Central, South Asia love DeFi so much, crypto volume spiked 700%

Crypto transactions tied to DeFi made up next to zero of the volumes across Central and South Asia last year. Now, they're the majority.

Decentralized finance (DeFi) swept Central, Southern Asia, and Oceania (CSAO) over the past year, with wallets controlled by residents across the region receiving 14% ($572.5 billion) of global crypto transfers between July 2020 and June 2021.

The value of those crypto transactions increased 706% during those twelve months, according to Chainalysis. This makes CSAO the fourth largest crypto economy.

In that time, DeFi transactions rose from near-zero to the majority of the region’s crypto activity. Decentralized exchanges UniSwap, InstaDapp, and dYdX were the top three beneficiaries.

Newer exchanges like Compound, Curve, AAVE, and 1inch also experienced significant growth.

Some countries like India have instituted various bans on crypto activities. Nevertheless, India still saw a 641% year-over-year increase in its crypto activity.

DeFi applications accounted for 59% of the transaction volume in the country.

Uniswap and Instadapp are leading crypto’s DeFi market across CSAO (source: Chainalysis).

Neighboring Pakistan’s crypto transaction volume rose 711%, with a 33% share for DeFi. Vietnam’s transactions more than quintupled, with 47% of transactions sent to DeFi marketplaces.

Young Asia driven to crypto and DeFi

Young users are driving growth numbers across Central and South Asia, as well as interest in blockchain and decentralization technologies.

But Chainalysis also noted the popularity of gambling in the region (which is mostly illegal), in addition to the lack of low-risk investment vehicles.

Traders and experts in other countries echoed similar sentiments. Investing in crypto — albeit volatile and rife with scams — may be preferable to saving when there are few better options, they said.

“Low financial literacy is a driver of excessive risk-taking and may create lucky financial rewards for crypto investors during a bull market,” Binh Nguyen of Royal Melbourne Institute of Technology-Vietnam told Chainalysis.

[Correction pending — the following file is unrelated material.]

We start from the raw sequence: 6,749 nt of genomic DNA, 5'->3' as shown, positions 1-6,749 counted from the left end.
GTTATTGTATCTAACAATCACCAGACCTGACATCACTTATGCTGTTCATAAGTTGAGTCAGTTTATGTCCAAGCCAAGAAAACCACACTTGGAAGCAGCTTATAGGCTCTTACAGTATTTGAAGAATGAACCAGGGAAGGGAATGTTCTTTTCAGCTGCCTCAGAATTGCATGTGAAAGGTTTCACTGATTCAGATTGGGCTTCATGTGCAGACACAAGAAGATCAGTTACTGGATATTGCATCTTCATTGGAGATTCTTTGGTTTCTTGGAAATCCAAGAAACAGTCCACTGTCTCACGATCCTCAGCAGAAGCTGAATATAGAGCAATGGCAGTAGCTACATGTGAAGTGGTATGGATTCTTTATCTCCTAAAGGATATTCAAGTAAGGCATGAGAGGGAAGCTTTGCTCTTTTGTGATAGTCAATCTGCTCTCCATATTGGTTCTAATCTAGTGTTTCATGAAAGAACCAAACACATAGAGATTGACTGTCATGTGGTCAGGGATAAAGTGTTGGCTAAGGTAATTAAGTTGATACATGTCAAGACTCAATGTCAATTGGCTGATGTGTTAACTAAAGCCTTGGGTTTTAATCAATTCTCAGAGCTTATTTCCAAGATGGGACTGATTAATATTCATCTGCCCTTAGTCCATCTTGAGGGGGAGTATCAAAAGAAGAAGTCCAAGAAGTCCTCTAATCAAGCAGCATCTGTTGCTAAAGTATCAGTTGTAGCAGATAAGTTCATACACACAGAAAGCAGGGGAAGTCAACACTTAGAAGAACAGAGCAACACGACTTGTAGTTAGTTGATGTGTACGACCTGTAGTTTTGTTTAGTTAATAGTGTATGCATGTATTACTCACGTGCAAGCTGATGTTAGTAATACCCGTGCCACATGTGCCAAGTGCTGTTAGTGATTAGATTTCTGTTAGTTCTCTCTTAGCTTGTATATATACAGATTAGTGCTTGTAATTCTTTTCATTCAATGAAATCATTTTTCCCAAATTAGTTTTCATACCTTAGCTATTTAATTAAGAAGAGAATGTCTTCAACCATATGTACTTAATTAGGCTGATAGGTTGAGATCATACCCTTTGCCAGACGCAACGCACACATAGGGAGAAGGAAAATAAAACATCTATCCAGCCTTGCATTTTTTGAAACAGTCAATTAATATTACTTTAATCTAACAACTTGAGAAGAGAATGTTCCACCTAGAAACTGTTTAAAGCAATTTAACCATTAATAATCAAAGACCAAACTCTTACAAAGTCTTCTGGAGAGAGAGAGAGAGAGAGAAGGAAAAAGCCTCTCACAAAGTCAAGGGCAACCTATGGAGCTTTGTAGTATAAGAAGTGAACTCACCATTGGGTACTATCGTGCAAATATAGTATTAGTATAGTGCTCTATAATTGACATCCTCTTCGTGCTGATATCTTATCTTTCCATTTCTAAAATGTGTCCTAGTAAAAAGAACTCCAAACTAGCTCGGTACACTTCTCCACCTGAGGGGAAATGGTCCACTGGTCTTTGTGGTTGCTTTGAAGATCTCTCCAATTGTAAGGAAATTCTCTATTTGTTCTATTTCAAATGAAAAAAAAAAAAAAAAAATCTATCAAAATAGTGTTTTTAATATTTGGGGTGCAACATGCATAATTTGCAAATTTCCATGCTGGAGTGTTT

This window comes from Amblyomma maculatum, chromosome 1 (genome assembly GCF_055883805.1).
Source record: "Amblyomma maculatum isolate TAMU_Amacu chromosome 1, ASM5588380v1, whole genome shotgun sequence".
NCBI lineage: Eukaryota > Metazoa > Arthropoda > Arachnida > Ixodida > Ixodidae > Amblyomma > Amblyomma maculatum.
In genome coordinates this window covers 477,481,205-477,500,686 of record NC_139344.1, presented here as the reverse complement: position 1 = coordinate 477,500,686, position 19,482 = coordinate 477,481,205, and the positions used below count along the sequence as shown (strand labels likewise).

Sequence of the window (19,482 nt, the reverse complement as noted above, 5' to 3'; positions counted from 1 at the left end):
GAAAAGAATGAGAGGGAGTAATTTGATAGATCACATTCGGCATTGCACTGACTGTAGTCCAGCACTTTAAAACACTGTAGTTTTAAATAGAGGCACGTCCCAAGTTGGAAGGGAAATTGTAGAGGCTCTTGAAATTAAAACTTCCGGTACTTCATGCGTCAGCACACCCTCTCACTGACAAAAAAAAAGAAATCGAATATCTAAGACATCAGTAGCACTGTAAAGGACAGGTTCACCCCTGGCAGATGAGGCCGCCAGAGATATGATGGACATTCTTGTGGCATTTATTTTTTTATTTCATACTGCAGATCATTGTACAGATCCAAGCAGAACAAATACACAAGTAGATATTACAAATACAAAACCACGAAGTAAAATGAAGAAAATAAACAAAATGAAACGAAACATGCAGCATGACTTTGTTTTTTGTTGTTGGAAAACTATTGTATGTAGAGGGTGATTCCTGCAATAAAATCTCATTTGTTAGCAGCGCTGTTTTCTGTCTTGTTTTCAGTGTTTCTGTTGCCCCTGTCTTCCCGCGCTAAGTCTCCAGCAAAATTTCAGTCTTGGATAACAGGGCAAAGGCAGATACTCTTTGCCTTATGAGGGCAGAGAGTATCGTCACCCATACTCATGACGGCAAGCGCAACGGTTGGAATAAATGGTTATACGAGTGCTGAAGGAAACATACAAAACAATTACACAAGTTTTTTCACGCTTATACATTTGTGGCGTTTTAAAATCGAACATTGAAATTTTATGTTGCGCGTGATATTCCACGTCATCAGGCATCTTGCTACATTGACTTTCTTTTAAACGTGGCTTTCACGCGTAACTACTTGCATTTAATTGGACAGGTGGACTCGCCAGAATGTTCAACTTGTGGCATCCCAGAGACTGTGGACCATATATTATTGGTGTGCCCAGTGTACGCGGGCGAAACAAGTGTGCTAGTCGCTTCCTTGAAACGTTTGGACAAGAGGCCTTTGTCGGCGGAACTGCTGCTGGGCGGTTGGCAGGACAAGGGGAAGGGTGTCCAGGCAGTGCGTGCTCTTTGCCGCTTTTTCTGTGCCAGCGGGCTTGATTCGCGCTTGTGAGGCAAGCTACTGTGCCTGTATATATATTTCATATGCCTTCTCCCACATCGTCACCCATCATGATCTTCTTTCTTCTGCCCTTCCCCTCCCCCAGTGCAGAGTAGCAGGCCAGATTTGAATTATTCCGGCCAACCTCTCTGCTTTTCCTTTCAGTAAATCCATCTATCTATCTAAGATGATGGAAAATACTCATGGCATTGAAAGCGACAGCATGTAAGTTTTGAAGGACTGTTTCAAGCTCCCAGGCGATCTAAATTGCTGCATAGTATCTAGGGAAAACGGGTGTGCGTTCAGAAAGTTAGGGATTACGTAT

“Lots of sophisticated investors may be waiting five to 10 years and missing out.”

India leads high-value crypto transactions in CSAO

Crypto transactions worth at least $10 million accounted for 42% of total transactions in India, 29% in Vietnam, and 28% in Pakistan

India has historically sent mixed signals when discussing the legal status of crypto. Most recently, India has shown interest in taxing crypto rather than banning it altogether.

Crypto companies in India received less than 1% of the $5.5 billion invested in blockchain startups as of May 2021.

CSAO is responsible for 8% less crypto volume from large institutions than North America (source: Chainalysis).

Read More: [Europe now world’s number one crypto economy, overtaking East Asia]

However, Indian ventures like Polygon and WazirX have attracted some US investors.

Is DeFi better than banking?

More Central and South Asians want payments in crypto. The convenience, speed, and imperviousness to banking delays make it an attractive option.

Tech-savvy freelancers often work for international employers, and it’s reportedly common to pay freelancers in cryptocurrencies like Bitcoin, Ether, and centralized stablecoins like USDC.

Popular centralized exchanges in the region include international platforms like Binance and KuCoin. Huobi and OKEx in China are also dominant in the area, as well as Singapore-based FTX.

India generally uses WazirX. Decentralized exchanges like Uniswap are popular with individuals who have had difficulty establishing an account on centralized exchanges.

Quantstamp Managing Director Krishna Sriram credits DeFi’s growth to its permissionless nature and the difficulty many Indians face in opening bank accounts.

“Centralized exchanges are becoming more stringent and harder to use for people in certain jurisdictions. DeFi doesn’t discern where you’re from or care if it has a relationship with your bank,” said Sriram (via Chainalysis).

Looking for bite-sized news? We’re on Twitter.

Was this article interesting? Share it